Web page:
[100 styles of steam engines offered]
PREFACE The following article was sent to us by Russell W. Templeton, 308 Prospect Street, Warren, Pennsylvania 16365. He has obtained permission from The Standard Times of New Bedford, Massachusetts for The Iron-Men Album Magazine to use this article. It was in the October 22, 1972 issue. We thank both Russell and The Standard Times.
From Mr. Templeton's letter, I quote: 'From time to time I have read in your fine magazine, interest in the Weeden Manufacturing Company, probably one of the most famous companies for producing toy model steam engines in the country, and through their marketing the toy steam engine, introduced steam power to millions of boys in years past.
As a buff of toy steam engines, and from interest that I have seen in the history of this company, I was able, through a friend of mine in New Bedford, Massachusetts to obtain this article about the company, which I am sure will be of interest to many buffs.'
The building at the southeast corner of Elm and Bethel Streets- 24 Elm Street., to be exact was one which just about every boy in New Bedford had an interest. That was where the Weeden Manufacturing Co. made the famous Weeded toy steam engines that were invented by William N. Weeden.
Born in New Bedford in 1839, Mr. Weeden was a watchmaker, having learned the trade as an apprentice to James T. Almy, watchmaker, engraver and jeweler, whose shop was on the east side of Purchase Street, just north of what is now the Bristol Building, at the northeast corner of Union Street.
Becoming proficient as a watchmaker, Mr. Weeden went to Boston, where he opened his own small watch repairing shop. He also made stencils and dies, and invented a pencil sharpener. It was while he was developing the pencil sharpener, preparatory to putting it on the market, that he became acquainted with a Colonel Merritt, who afterward was connected with the company that made the Waterbury watch. Eventually, Mr. Weeden was engaged as superintendent of the watch factory.
It was while he was serving in that capacity that Mr. Weeden met a Mr. Upham, who was affiliated with the Youth's Companion, which used an attractive premium list to get boys interested in selling subscriptions to the magazine. Mr. Upham was searching for a toy steam engine that would really work. Those that he had found abroad were largely imperfect, and he would not feature in his premium list something that wasn't good.
Mr. Weeden was an artist and somewhat of a mechanical genius - at Mr. Upham's request, he undertook the job of designing and making a toy steam engine that would be practical, would really work, and that would not cost too much. Mr. Upham was so pleased by the working model Weeden sent him that he immediately ordered 10,000 engines just like it, to be delivered at a price of one dollar each. This $10,000 order served as the basis for the establishment of the Weeden Manufacturing Co. in 1877.
That original upright style was ever the most popular: It had an oscillating cylinder, a metal balance wheel, a safety valve, a whistle and two tiny screw valves. It exhausted through the smoke stack and was entirely made of metal, the boiler being provided with a small spirit lamp to heat the water. Only improvement since the original was the addition of a small glass water gauge.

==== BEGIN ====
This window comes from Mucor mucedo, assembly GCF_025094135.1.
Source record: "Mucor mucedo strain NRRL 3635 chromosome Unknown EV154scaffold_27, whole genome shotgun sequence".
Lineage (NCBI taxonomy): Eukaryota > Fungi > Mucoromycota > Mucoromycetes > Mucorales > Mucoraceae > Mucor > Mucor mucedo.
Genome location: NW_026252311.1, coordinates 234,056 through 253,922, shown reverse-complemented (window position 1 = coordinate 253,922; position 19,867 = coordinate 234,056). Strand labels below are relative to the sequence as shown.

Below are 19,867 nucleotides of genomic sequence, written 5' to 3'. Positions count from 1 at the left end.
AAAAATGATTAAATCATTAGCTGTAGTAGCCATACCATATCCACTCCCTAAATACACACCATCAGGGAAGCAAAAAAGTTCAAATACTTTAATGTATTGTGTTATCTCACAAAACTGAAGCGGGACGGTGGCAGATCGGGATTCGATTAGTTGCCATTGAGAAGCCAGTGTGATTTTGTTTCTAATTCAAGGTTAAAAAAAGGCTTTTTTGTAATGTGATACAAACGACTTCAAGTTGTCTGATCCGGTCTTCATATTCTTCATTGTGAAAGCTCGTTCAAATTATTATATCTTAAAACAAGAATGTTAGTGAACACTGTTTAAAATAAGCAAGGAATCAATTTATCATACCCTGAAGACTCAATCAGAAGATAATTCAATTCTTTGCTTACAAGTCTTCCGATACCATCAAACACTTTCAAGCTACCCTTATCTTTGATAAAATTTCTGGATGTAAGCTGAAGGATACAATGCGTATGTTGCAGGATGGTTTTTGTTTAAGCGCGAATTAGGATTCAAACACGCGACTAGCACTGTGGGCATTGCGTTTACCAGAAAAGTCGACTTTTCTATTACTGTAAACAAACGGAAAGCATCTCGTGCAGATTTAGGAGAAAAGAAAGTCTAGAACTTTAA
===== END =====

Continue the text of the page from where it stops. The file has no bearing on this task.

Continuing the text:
It was only natural that the Weeden company should develop other models, including those with stationary valves and oscillating cylinders; those with stationary cylinders and rocking or sliding valves; some of the upright type, some horizontal; some with walking beams, such as were seen in steamboats of that day, while some had double balance wheels and others single flywheels.
In some types, the engine was attached to the boiler while in others it was on a separate base, connected with the boiler by tiny steam pipes. There were those with revolving governors; some had a secondary sheet metal sheathing to keep the heat from radiating too rapidly; and there were various sizes of each type.
By 1922, the Weeden company made more than 100 different styles of the toy steam engines, some with a tiny pump or pile driver attached. It also made such accessories as shafting, toy machine shops, tiny saw tables, stamping presses, grind stones to complete the engines. The company even did a brisk business in replacement parts for all its products a service that made it not only unique, but much preferred over the foreign competitors. The big 'plus' was the guarantee of the company for every tiny part of any of its products.
The toy engines retailed at prices from 75 cents to as much as $12 each, depending of the type chosen. Each engine was capable of being taken completely apart and re-assembled, the original upright sort with 62 parts being still the simplest the company produced.
Incorporation papers of 1877 gave the company the right to make all kinds of toys and novelties. Poor business conditions in the beginning two years necessitated reorganization in 1889. New Bedford men backing Mr. Weeden, who had every faith in him, were the incorporators: J. Arthur Beauvals, George S. Homer, Frederick A. Homer and Edward S. Brown.
The entire line of electrical toys was discontinued during the World War I years, and in 1922 only the toy steam engines were produced. Past years had seen a considerable output of mechanical banks and small pocket music boxes the size of a pocket watch, that were wound up to play a complete tune, but these, too were discontinued.